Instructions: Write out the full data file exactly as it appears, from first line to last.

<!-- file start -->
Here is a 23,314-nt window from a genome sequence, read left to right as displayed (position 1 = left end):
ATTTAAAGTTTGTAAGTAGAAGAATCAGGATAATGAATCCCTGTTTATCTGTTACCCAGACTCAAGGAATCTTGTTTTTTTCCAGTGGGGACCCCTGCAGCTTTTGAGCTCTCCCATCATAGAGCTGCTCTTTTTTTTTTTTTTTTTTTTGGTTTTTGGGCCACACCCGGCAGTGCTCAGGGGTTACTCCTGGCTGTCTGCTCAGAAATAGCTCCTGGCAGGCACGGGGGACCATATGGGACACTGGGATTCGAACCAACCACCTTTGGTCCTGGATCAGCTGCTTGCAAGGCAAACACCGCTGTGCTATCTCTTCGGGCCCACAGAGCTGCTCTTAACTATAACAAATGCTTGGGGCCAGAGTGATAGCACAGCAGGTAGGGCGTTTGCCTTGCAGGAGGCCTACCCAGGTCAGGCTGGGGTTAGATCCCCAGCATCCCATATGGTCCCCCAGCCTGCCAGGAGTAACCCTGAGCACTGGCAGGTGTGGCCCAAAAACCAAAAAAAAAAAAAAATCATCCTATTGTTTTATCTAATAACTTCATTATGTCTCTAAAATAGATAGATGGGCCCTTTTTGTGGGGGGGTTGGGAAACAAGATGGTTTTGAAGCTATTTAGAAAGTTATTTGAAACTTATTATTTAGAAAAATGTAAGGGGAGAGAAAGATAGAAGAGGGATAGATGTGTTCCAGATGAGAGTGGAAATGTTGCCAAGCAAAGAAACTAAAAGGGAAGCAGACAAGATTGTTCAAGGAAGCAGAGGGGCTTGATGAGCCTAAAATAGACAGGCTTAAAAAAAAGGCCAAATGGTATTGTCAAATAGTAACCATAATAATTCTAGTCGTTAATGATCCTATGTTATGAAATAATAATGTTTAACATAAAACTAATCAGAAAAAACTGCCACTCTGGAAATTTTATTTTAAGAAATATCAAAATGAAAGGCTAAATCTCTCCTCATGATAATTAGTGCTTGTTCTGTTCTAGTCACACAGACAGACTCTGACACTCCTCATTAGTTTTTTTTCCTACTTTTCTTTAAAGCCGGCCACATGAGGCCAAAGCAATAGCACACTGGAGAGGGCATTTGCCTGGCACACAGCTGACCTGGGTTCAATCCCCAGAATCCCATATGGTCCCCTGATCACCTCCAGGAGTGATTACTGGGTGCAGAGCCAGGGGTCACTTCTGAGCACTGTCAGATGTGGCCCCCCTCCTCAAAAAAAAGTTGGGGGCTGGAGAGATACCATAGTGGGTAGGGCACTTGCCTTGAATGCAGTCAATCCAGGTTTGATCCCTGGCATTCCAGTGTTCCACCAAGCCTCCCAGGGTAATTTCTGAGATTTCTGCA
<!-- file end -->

Here is a 23,314-nt window from a genome sequence, read left to right as displayed (position 1 = left end):
ATTTAAAGTTTGTAAGTAGAAGAATCAGGATAATGAATCCCTGTTTATCTGTTACCCAGACTCAAGGAATCTTGTTTTTTTCCAGTGGGGACCCCTGCAGCTTTTGAGCTCTCCCATCATAGAGCTGCTCTTTTTTTTTTTTTTTTTTTTGGTTTTTGGGCCACACCCGGCAGTGCTCAGGGGTTACTCCTGGCTGTCTGCTCAGAAATAGCTCCTGGCAGGCACGGGGGACCATATGGGACACTGGGATTCGAACCAACCACCTTTGGTCCTGGATCAGCTGCTTGCAAGGCAAACACCGCTGTGCTATCTCTTCGGGCCCACAGAGCTGCTCTTAACTATAACAAATGCTTGGGGCCAGAGTGATAGCACAGCAGGTAGGGCGTTTGCCTTGCAGGAGGCCTACCCAGGTCAGGCTGGGGTTAGATCCCCAGCATCCCATATGGTCCCCCAGCCTGCCAGGAGTAACCCTGAGCACTGGCAGGTGTGGCCCAAAAACCAAAAAAAAAAAAAAATCATCCTATTGTTTTATCTAATAACTTCATTATGTCTCTAAAATAGATAGATGGGCCCTTTTTGTGGGGGGGTTGGGAAACAAGATGGTTTTGAAGCTATTTAGAAAGTTATTTGAAACTTATTATTTAGAAAAATGTAAGGGGAGAGAAAGATAGAAGAGGGATAGATGTGTTCCAGATGAGAGTGGAAATGTTGCCAAGCAAAGAAACTAAAAGGGAAGCAGACAAGATTGTTCAAGGAAGCAGAGGGGCTTGATGAGCCTAAAATAGACAGGCTTAAAAAAAAGGCCAAATGGTATTGTCAAATAGTAACCATAATAATTCTAGTCGTTAATGATCCTATGTTATGAAATAATAATGTTTAACATAAAACTAATCAGAAAAAACTGCCACTCTGGAAATTTTATTTTAAGAAATATCAAAATGAAAGGCTAAATCTCTCCTCATGATAATTAGTGCTTGTTCTGTTCTAGTCACACAGACAGACTCTGACACTCCTCATTAGTTTTTTTTCCTACTTTTCTTTAAAGCCGGCCACATGAGGCCAAAGCAATAGCACACTGGAGAGGGCATTTGCCTGGCACACAGCTGACCTGGGTTCAATCCCCAGAATCCCATATGGTCCCCTGATCACCTCCAGGAGTGATTACTGGGTGCAGAGCCAGGGGTCACTTCTGAGCACTGTCAGATGTGGCCCCCCTCCTCAAAAAAAAGTTGGGGGCTGGAGAGATACCATAGTGGGTAGGGCACTTGCCTTGAATGCAGTCAATCCAGGTTTGATCCCTGGCATTCCAGTGTTCCACCAAGCCTCCCAGGGTAATTTCTGAGATTTCTGCA